Home
Donate Sign up for e-network
CENTER for BIOLOGICAL DIVERSITY Because life is good
ABOUT ACTION PROGRAMS SPECIES NEWSROOM PUBLICATIONS SUPPORT

Content on this page requires a newer version of Adobe Flash Player.

Get Adobe Flash player

Find out more from the Center for Biological Diversity:
Candidate Project
St. Louis Post-Dispatch, September 9, 2010

Ark., Mo. salamander proposed for endangered list
By Tom Parsons

The four-legged Ozark hellbender is big and not very pretty.

It's also very uncommon, prompting the U.S. Fish and Wildlife Service to suggest the freshwater salamander be added to the nation's endangered species list.

The Ozark hellbender lives only in southern Missouri and northern Arkansas, the agency says. The animals can grow up to 2 feet long and once were common in the streams of the Ozark Mountains, but their numbers have greatly dwindled.

"Not everyone considers it pretty, but it is a pretty neat animal," Fish and Wildlife Service biologist Trisha Crabill said in a recorded interview produced by her agency.

Crabill, who works in the agency's field office at Columbia, Mo., said the Ozark hellbender is not well known because the salamander has dark, mottled skin and is not often seen.

"Most people won't ever see them because they stay pretty well hidden in the water," she said. "They don't ever really come out of the water and they're found just in the pools of fast-flowing streams in the Ozark Plateau."

Crabill said siltation in the Ozarks streams, as well as increased levels of nitrogen and phosphate, from fertilizers and contamination by human and animal waste, has helped reduce the species' numbers. She said higher nitrogen and phosphate levels have led to algae and other vegetation that clog the streams and coat the rocks of the streambeds.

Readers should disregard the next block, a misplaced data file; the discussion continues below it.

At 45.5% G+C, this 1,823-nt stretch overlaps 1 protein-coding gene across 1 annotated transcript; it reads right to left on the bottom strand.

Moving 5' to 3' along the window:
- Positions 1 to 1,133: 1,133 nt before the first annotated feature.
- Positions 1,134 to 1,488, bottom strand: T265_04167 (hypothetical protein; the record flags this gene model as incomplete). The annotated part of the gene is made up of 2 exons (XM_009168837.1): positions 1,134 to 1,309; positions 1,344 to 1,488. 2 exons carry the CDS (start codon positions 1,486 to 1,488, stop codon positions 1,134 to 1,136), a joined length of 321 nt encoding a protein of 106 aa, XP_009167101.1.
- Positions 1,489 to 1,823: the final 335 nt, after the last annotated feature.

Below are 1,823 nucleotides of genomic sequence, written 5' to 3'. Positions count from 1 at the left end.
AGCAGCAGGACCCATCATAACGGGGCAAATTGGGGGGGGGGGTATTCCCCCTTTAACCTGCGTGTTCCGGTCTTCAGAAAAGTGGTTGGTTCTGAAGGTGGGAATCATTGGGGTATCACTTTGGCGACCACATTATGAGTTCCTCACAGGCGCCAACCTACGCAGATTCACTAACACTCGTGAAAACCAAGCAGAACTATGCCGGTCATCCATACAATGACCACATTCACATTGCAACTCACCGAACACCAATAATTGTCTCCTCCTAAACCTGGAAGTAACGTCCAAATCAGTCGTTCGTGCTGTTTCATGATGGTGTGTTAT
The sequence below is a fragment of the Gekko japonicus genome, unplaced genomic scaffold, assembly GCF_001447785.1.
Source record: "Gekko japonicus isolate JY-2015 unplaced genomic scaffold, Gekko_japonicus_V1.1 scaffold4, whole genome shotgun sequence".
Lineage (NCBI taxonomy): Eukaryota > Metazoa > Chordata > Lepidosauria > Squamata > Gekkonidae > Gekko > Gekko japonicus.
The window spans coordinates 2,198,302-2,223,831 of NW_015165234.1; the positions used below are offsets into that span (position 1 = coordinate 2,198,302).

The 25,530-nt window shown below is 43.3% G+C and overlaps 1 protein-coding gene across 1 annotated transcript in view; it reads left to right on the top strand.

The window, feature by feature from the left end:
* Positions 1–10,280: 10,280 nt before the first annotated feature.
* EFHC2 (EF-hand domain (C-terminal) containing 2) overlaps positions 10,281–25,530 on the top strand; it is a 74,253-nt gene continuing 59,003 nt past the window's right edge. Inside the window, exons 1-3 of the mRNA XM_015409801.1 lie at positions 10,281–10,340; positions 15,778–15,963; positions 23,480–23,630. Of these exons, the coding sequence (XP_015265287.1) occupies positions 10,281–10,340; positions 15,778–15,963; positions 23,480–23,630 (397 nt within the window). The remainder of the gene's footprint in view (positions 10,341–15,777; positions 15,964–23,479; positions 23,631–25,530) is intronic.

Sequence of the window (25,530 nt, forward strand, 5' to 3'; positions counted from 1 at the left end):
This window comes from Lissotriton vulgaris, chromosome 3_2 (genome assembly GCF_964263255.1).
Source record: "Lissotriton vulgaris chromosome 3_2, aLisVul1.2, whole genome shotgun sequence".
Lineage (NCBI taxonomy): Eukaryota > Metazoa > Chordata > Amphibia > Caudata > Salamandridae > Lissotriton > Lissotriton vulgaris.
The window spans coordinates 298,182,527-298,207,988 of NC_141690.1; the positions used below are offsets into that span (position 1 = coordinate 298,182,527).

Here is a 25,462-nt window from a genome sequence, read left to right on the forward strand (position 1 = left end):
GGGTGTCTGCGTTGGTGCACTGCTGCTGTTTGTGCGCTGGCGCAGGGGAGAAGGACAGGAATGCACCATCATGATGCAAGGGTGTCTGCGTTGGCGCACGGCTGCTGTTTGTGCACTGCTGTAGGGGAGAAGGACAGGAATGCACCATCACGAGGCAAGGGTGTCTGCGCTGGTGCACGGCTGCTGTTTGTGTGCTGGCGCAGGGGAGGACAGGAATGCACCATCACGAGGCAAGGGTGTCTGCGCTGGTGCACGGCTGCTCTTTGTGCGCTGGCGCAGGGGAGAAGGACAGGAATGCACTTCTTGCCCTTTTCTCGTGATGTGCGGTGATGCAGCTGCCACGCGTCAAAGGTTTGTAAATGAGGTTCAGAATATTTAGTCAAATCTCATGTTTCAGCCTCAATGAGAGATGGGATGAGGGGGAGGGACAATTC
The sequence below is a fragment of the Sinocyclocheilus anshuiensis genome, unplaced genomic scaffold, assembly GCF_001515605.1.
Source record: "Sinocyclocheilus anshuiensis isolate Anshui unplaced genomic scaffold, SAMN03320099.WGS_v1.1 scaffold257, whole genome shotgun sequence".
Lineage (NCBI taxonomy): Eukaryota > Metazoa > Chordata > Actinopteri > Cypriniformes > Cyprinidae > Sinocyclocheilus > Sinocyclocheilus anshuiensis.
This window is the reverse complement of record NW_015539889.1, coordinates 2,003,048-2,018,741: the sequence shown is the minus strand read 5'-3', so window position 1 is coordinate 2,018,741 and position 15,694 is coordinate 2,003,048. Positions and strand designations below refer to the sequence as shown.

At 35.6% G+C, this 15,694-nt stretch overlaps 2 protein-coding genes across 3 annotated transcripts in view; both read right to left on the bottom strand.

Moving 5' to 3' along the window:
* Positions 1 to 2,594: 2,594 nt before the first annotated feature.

Other factors, she said, had been heavy metals in the water, such as zinc and lead from mining-operation runoff. The Ozarks region was once mined heavily for both metals.

According to Crabill, the karst terrain of the Ozarks _ with underlying limestone allowing water to make its way easily from place to place underground _ makes controlling pollution difficult in the region.

"There's a lot of water falling underground through sink holes, caverns and other openings that have been created by the rocks dissolving underground," she said.

Collette Adkins Giese, a lawyer for the Center for Biological Diversity, said the proposed endangered-species listing of the Ozark hellbender is cause for celebration. Protection under the Endangered Species Act, she said, "would give this species a fighting chance."

According to a news release from the Center for Biological Diversity, the Ozark hellbender is a subspecies of the Eastern hellbender.

The large amphibians are known by several common names, including alligator of the mountains, big water lizard, devil dog, ground puppy, leverian water newt, mud-devil, vulgo, walking catfish, and water dog.

The release said hellbenders have flattened bodies that fit in crevices and allow them to cling to river bottoms and move through strong currents. They also have numerous folds of skin on their sides that allow increased oxygen absorption from the water.

The Fish and Wildlife Service says the salamanders are believed to occur now in only six Arkansas counties _ Baxter, Clay, Fulton, Lawrence, Randolph and Sharp _ and 11 in Missouri _ Carter, Dent, Douglas, Howell, Oregon, Ozark, Reynolds, Ripley, Shannon, Texas and Wright.

© Copyright 2010, www.STLtoday.com

Photo © Paul S. Hamilton